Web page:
Point of use water heater for washing machine

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Old 11-08-20, 07:26 PM
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Point of use water heater for washing machine

We use a whole house gas tankless water heater. However, with this system there is an initial amount of cold water that results in our washing machine not drawing (any) hot water, resulting in cold washes, even on hot cycles. (It does not have an internal water heater). Would you recommend a point of use water heater to overcome this problem, and if so any particular or specs??

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Old 11-09-20, 05:43 AM
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Is the washer not cleaning properly?
 
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Old 11-09-20, 06:35 AM
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It seems fine, however, I am under impression warm water will wash better, esp. if clothes very soiled.
 
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Old 11-09-20, 09:36 AM
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Yes, generally warm or hot water is better for washing. But, if you don't have complaints about the wash then you'll have to decide if it's worth investing the money to make hot water available to the machine.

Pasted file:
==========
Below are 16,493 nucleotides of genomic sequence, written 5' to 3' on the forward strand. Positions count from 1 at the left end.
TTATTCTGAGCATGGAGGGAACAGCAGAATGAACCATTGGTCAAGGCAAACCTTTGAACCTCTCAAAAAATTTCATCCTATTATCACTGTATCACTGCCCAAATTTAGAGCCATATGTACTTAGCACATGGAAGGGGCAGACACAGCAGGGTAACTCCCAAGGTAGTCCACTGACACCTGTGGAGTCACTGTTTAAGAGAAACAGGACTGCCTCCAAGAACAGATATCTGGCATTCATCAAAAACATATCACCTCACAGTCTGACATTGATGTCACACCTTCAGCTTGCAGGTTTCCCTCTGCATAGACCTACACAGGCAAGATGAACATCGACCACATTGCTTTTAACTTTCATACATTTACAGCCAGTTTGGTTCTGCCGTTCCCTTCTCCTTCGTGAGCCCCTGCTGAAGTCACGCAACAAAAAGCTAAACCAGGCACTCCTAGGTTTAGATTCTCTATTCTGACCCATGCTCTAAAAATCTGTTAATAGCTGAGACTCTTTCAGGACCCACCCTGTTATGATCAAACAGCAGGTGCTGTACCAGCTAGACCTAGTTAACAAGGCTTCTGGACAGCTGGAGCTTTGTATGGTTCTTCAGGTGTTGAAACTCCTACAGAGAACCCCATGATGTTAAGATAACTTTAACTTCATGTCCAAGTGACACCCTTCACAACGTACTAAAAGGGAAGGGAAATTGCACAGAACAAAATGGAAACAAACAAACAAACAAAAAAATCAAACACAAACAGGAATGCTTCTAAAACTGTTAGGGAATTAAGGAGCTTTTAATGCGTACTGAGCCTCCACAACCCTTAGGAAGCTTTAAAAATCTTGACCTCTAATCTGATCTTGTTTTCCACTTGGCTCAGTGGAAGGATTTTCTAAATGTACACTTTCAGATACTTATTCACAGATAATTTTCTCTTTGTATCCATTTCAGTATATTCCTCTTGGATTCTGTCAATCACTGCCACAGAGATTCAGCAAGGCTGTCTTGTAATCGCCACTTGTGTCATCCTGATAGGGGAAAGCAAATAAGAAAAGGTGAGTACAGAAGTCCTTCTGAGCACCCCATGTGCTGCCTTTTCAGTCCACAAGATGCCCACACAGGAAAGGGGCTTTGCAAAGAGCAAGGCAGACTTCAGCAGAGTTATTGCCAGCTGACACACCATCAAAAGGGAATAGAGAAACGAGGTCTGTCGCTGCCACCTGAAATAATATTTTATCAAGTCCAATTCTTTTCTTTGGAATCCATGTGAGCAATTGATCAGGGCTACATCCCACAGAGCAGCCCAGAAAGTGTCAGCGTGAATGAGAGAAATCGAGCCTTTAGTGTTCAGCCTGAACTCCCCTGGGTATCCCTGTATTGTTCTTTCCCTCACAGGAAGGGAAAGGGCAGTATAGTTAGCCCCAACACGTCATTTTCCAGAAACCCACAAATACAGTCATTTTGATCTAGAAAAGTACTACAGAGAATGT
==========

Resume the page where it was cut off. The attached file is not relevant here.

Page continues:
Your washer is no different than any fixture in the home. Just like at a sink when you have to let the water run to get hot water it's the same for your washer. If that's a problem one solution is a hot water circulation system. A pump continuously circulates the hot water so it is more quickly available around the house. It's bad for energy efficiency since your paying to run a pump 24/7 and all you hot water pipes become radiators loosing heat so you water heater will have to run more frequently to keep the temperature up, even when you are not using hot water.

Or, you could do as you suggest. A point of use water heater could be installed right at the washer. Of course you'll have to have gas or sufficient electricity available to power it but it would spare the energy wastage of a hot water circulation system.
 
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Old 11-09-20, 10:25 AM